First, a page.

Figure 1. (a) Schematic of the heterostructure with a quantum dot embedded between front and back gates; d<<l. (b) The band diagram of a quantum dot and associated wetting layer showing also the energies typical to self-assembled quantum dots.

Figure 2. Contributions to the initial state (b) Calculated emission spectrum of the X2- exciton with the triplet final state configuration;

[1] A. O. Govorov, K. Karrai, and R. J. Warburton, “Kondo excitons in self assembled quantum dots”, Phys. Rev. B67, 241307R (2003).


Dynamics of excitons in coupled quantum wells

Andreas Gärtner, and Jörg P. Kotthaus,
in cooperation with Dieter Schuh and Max Bichler.

The experiments to learn more about motion and interaction of excitons are carried out in semiconductor heterostructures at low temperatures (4K). The heterostructures contain two quantum wells (QWs), which are coupled by a thin tunneling barrier. Patterned gate structures applied to the samples allow impressing electrical fields on the QWs.

Via the electrical field applied perpendicularly to the QWs, we can prolongate the lifetime of excitons by orders of magnitude to 250 ns (see Fig.1). The long life time of these so-called spatially indirect excitons allows us to study excitonic drift properties. Utilizing the Quantum Confined Stark Effect (QCSE) of excitons, a lateral potential landscape for excitons Uexc is created in the QW plane [1,2]. This we use to externally control the drift of the electrically neutral excitons. The black curve in Fig.2 shows maxima and minima of the emitted PL in an excitonic potential with a lateral periodicity of 4µm created by an interdigitated gate structure. Reversing the excitonic potential by swapping the gate voltages, the PL replies by moving half a period (red curve). Reversing the voltages again, the spatial PL emission is shifted again to its initial distribution (green curve).

Specially designed gate patterns allow a wide range of lateral modulations of Uexc and, ultimately, the creation of artificial traps confining long-living indirect excitons in all spatial dimensions.

Figure 1. Left: Spectrally resolving the PL emitted by the coupled QWs at 4K allows to distinguish between short-living direct excitons (black curve, measured during 680nm-laser illumination) and long-living indirect excitons (colored curves, taken at various time intervals after shutting off the excitation laser). In this experiment, the indirect excitons show a lifetime of 250ns, which is deduced from the exponential decrease of their PL intensity (right).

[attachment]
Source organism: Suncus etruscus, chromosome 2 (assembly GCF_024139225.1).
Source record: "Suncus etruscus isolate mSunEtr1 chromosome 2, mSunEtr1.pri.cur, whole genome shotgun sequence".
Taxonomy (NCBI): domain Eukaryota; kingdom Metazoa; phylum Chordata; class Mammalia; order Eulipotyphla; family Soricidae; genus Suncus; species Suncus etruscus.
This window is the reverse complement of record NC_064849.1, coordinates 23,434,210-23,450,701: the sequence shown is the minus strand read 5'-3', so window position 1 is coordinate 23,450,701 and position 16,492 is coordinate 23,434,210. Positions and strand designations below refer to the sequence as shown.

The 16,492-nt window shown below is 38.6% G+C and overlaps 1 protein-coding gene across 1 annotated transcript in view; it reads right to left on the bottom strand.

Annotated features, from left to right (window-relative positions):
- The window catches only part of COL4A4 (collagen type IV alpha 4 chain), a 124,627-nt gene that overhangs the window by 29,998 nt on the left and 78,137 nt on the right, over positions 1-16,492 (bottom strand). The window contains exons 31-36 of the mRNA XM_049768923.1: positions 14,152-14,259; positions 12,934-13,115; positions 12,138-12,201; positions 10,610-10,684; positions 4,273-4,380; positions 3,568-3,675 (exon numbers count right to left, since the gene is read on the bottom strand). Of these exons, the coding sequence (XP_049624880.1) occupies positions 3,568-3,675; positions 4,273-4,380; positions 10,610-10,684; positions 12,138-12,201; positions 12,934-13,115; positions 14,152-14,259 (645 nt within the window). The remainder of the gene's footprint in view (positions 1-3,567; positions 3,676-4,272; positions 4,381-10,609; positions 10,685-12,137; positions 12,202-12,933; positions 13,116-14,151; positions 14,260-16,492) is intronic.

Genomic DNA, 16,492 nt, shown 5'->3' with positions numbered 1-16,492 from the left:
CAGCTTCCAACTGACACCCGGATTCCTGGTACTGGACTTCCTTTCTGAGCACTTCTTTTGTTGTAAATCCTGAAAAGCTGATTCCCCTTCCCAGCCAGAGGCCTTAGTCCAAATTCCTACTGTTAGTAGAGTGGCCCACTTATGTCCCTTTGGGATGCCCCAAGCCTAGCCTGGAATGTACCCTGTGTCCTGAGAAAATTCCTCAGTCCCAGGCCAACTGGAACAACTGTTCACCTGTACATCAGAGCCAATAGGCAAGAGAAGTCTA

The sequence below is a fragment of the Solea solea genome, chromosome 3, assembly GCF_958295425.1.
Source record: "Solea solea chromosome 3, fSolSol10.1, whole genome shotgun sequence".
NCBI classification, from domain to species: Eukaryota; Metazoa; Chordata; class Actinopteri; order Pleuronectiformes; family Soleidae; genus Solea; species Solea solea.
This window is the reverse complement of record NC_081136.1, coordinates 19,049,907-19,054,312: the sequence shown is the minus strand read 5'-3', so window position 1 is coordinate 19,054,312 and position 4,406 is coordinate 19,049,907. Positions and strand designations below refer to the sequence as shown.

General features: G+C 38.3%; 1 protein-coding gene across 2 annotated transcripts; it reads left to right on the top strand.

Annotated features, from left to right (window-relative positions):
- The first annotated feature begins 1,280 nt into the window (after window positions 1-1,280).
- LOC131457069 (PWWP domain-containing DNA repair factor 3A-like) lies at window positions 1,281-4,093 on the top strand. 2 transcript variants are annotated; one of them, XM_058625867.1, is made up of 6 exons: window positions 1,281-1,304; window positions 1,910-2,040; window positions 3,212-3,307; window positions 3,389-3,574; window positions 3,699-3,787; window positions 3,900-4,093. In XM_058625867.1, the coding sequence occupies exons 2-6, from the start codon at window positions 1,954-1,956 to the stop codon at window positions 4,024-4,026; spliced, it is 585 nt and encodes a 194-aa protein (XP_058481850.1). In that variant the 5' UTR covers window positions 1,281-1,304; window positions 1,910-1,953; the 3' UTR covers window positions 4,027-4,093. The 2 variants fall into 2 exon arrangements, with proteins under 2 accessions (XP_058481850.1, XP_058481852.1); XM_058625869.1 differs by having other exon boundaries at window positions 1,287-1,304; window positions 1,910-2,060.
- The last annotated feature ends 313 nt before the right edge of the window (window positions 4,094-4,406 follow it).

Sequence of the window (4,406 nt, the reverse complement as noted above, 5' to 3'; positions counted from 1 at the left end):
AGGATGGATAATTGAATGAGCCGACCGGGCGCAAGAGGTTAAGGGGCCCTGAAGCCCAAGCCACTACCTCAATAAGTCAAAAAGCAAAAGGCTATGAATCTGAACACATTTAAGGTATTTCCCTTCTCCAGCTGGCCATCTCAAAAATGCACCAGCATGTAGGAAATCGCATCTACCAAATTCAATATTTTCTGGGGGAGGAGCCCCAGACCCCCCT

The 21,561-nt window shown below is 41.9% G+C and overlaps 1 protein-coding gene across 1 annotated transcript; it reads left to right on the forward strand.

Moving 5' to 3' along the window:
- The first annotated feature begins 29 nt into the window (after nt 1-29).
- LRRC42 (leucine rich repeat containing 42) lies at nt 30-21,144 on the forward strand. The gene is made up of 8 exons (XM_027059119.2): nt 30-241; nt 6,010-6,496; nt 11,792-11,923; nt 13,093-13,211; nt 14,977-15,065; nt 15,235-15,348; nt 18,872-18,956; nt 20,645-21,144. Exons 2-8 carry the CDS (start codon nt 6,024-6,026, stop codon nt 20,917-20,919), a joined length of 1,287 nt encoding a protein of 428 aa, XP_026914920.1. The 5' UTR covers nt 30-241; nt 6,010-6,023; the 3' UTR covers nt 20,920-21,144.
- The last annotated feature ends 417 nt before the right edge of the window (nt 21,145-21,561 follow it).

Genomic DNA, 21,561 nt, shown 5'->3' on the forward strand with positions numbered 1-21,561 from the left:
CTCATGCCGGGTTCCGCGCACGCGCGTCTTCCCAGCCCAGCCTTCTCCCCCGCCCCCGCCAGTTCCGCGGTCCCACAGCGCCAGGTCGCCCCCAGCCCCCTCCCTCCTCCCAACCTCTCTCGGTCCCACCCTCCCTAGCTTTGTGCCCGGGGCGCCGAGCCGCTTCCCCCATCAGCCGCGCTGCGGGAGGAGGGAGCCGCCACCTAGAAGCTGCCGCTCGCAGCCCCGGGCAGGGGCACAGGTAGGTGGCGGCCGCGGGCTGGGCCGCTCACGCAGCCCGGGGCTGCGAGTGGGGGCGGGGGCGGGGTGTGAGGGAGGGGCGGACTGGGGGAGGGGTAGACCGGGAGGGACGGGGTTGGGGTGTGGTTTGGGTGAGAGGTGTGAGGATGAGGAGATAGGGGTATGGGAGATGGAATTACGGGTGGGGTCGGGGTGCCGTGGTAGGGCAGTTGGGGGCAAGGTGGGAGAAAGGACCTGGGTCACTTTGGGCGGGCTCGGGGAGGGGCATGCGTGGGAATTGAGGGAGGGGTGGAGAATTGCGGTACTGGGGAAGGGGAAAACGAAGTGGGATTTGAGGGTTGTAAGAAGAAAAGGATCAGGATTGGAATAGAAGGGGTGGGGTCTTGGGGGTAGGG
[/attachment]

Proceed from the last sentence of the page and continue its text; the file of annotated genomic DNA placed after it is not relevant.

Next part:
Figure 2. Changing the modulation of the excitonic potential (different curves) causes variations in the lateral distribution of the emitted PL.

[1] S. Zimmermann et al., Phys. Rev. B 56, 13414 (1997)
[2] S. Zimmermann et al., Appl. Phys. Lett. 73, 154 (1998)


Quantum well photography

Jan Krauß, Achim Wixforth, and Jörg P. Kotthaus,
in cooperation with Micah Hanson, Dan C. Driscoll, Arthur C. Gossard, Dieter Schuh, and Max Bichler.

We have realized the capture of optical images in the plane of a semiconductor quantum well and the subsequent re-emission of this image in form of a two-dimensional photon flux. Spatially resolved storage of photonic signals in an electrostatically induced two-dimensional potential landscape in the plane of the quantum well is employed to imprint optical images in form of trapped photogenerated charges into the solid. The two-dimensional potential modulation leads to very long storage times by a deliberate spatial separation of photo­generated electron-hole pairs. Once the potential modulation is lifted, radiative electron-hole recombination restores the initial optical pattern and the photographed image is released in a flash of light as demonstrated in Fig. 1

Figure 1: Images projected onto a quantum well laterally modulated by a two-dimenional electrostrostatically generated potential of 2mm x 4mm period (top) and released as light via excitonic recombination after a storage time of 3.8 msec (bottom). The active device area is 400mm x 500mm containing 200x125 pixels.

[1] J. Krauß, A. Wixforth, J. P. Kotthaus, M. Hanson, C. Driscoll, C. Gossard, D. Schuh, and M. Bichler, "Quantum well photography", Appl. Phys. Lett. in press (2004)



NEMS

Nanoelectromechanical systems (NEMS) are both fascinating as objects for fundamental studies of electromechanical coupling on the nanoscale and promise a large variety of applications as sensitive sensors and actuators. A still unresolved problem is how to easily excite and control motion of nanomechanical elements. Though still on a micromechanical scale we have performed experiments on tuning the mechanics of microlevers with light that open new routes for driving and controlling optically nanomechanical systems. Alternatively we demonstrate with nanoscale beams fabricated out of a GaAlAs heterostructure that one can drive NEMS with surface acoustic waves utilizing parametric excitation. NEMS devices carved out of Silicon on insulator (SOI) are studied with the aim of controlling the coupling between adjacent resonators, understanding and decreasing the damping mechanism as well as driving them more efficiently via Coulomb forces. Electrostatic actuation of a nanoelectromechanical systems aimed at making a nano-tweezer can also be made visible via a newly developed optical detection method.


Optically-tunable mechanics of microlevers

M. Vogel, C. Mooser, and K. Karrai,
in cooperation with R. J. Warburton.

We show how the mechanical rigidity of a slightly detuned miniature Fabry–Perot cavity can be modified with light. We use a microcavity in which one of the mirrors is a soft compliant microlever optimized to detect bolometric forces. The static compliance can either be decreased to zero or increased considerably depending on the detuning of the light with respect to the cavity resonance.